Category: Patient Stories

Postpartum pelvic floor rehab—when it’s time for more than Kegels

With all the changes women experience during pregnancy, it can be difficult to know what is considered “normal” postpartum and what is concerning, especially when it comes to pelvic anatomy. At some point in your pregnancy, you likely heard your provider mention Kegels. Perhaps you diligently remembered to do them daily, or maybe it fell off your radar.

It’s important for women to perform Kegel exercises, also known as pelvic floor contractions, during pregnancy to prevent long-term pelvic floor issues such as incontinence. “The pelvic floor is stressed during both pregnancy and delivery, so the more a woman can strengthen the pelvic muscles before delivery, the better chance she has of avoiding the need for pelvic floor rehab postpartum,” explained Rafael Unda Rivera, MD, Western OB/GYN, A Division of Ridgeview Clinics.

What contributes to pelvic floor issues

Women who experienced a delivery that required the use of forceps―or who suffered pelvic trauma from delivering a larger baby or having a prolonged birth―are at a higher risk of pelvic floor issues. In addition, women with the following risk factors are more prone to pelvic floor concerns.

  • History of incontinence
  • Elevated body mass index (BMI)
  • Tobacco use, which decreases blood supply in the tissue, affecting the healing process
  • Three or more pregnancies
  • Advanced maternal age while pregnant
  • History of pelvic organ prolapse

When to consider postpartum rehab

Women who did not experience significant pelvic trauma during childbirth should be able to resume Kegel exercises in the weeks following delivery to help regain pelvic floor strength. However, women who experienced trauma—as with any injury—may need to wait several weeks to first allow for healing. It takes about three months for the muscles and ligaments to return to normal.

At the six-week postpartum appointment, your provider will discuss normal recovery and what is not considered typical. If you continue to experience any of the symptoms listed below three months postpartum, contact your provider for a referral to Ridgeview Rehab to learn if you are a candidate for pelvic floor rehab.

  • Leaking urine with coughing, sneezing or with sudden movement
  • Increased urinary frequency
  • Difficulty emptying bladder
  • Pain in the pelvis, abdomen, lower back or tailbone
  • Pain during intercourse
  • Bowel issues

Benefits of strengthening the pelvic floor

In addition to regaining bladder and/or bowel control, rehab helps with core (abdominal) support, a return to normal pelvic anatomy and helps to eliminate pain during intercourse.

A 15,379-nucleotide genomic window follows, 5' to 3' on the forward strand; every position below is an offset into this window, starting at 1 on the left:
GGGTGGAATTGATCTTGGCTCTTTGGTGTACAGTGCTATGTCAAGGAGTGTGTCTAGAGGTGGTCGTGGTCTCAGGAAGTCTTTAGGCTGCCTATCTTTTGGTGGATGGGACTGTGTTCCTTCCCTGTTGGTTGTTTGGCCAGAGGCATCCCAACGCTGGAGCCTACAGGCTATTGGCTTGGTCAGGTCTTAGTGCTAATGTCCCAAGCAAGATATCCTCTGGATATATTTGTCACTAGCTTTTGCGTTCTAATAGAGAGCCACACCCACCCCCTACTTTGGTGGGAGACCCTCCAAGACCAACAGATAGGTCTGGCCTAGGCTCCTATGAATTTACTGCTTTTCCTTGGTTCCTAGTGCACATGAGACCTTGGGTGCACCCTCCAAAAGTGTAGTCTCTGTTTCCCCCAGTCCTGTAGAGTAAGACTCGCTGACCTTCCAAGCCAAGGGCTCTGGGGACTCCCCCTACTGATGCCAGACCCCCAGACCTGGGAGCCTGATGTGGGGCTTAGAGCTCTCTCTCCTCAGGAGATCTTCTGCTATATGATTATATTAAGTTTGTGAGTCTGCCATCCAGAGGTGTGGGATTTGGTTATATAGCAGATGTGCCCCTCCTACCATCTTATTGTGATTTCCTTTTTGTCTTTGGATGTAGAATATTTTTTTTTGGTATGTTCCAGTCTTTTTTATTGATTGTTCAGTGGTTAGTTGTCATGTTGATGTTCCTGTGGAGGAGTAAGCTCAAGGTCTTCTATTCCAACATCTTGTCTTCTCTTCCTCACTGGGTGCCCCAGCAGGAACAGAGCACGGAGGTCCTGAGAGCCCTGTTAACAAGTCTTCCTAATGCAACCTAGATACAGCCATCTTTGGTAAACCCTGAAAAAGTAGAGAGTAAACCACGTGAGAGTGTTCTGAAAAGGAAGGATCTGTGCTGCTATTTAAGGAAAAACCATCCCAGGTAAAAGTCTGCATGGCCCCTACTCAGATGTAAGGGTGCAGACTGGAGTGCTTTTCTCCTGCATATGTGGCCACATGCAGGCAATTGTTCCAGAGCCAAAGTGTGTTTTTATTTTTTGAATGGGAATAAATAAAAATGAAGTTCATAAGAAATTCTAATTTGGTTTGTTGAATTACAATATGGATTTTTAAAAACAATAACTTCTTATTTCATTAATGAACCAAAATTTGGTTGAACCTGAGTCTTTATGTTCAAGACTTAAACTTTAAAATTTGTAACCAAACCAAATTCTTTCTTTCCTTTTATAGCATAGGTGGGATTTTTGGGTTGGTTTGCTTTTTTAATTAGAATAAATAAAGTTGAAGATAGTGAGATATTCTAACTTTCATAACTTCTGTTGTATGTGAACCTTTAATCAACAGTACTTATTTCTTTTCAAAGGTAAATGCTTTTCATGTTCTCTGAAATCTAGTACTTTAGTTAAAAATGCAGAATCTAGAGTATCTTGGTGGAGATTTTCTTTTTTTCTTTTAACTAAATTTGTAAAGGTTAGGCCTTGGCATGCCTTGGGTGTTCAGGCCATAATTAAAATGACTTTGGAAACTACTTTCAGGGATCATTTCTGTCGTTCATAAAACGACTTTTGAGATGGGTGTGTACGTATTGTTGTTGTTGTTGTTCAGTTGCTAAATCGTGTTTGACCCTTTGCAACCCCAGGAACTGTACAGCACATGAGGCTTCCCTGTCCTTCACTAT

Long-term, a healthy lifestyle is necessary for a healthy pelvic floor. “Rehab is not a permanent solution; women should continue with any prescribed exercises as instructed in physical therapy even after rehab has finished. In addition, a wholesome diet, regular exercise and avoiding unhealthy habits such as smoking are important to prevent pelvic floor issues from returning,” said Dr. Unda Rivera.

It is never too late to regain control and full function of your pelvic floor. If you feel you could benefit from pelvic floor rehab, schedule an appointment with your provider or one at Western OB/GYN, A Division of Ridgeview Clinics.

Coughing, laughing or sneezing shouldn’t cause peeing

If you experience leakage every time you cough, laugh, sneeze or jump, you aren’t alone. Urinary incontinence is a common condition both men and women may experience, but most frequently affects women. The chance of developing incontinence increases with age, but is not an inevitable consequence of aging and is NEVER considered normal.

Michael Valley, MD, Urogynecologist, Western OB/GYN, A Division of Ridgeview Clinics, explains that many women find incontinence simply creeps up on them. “One day, they begin to experience a minor problem. A few years later, they find themselves crossing their legs every time they cough or laugh. They may have discontinued a favorite activity or exercise—such as running—because their leaky bladder became unmanageable. That’s the point when many women finally decide to seek advice from a medical provider,” Dr. Valley says. Those experiencing incontinence may find the condition isolating and embarrassing, but you are not alone.

On average, 1 in 4 women suffer with urinary incontinence.

According to the National Institute of Health, 24-45% of women over the age of 30 experience urinary incontinence at some point in their life. Women are more likely to develop problems following pregnancy, childbirth and menopause.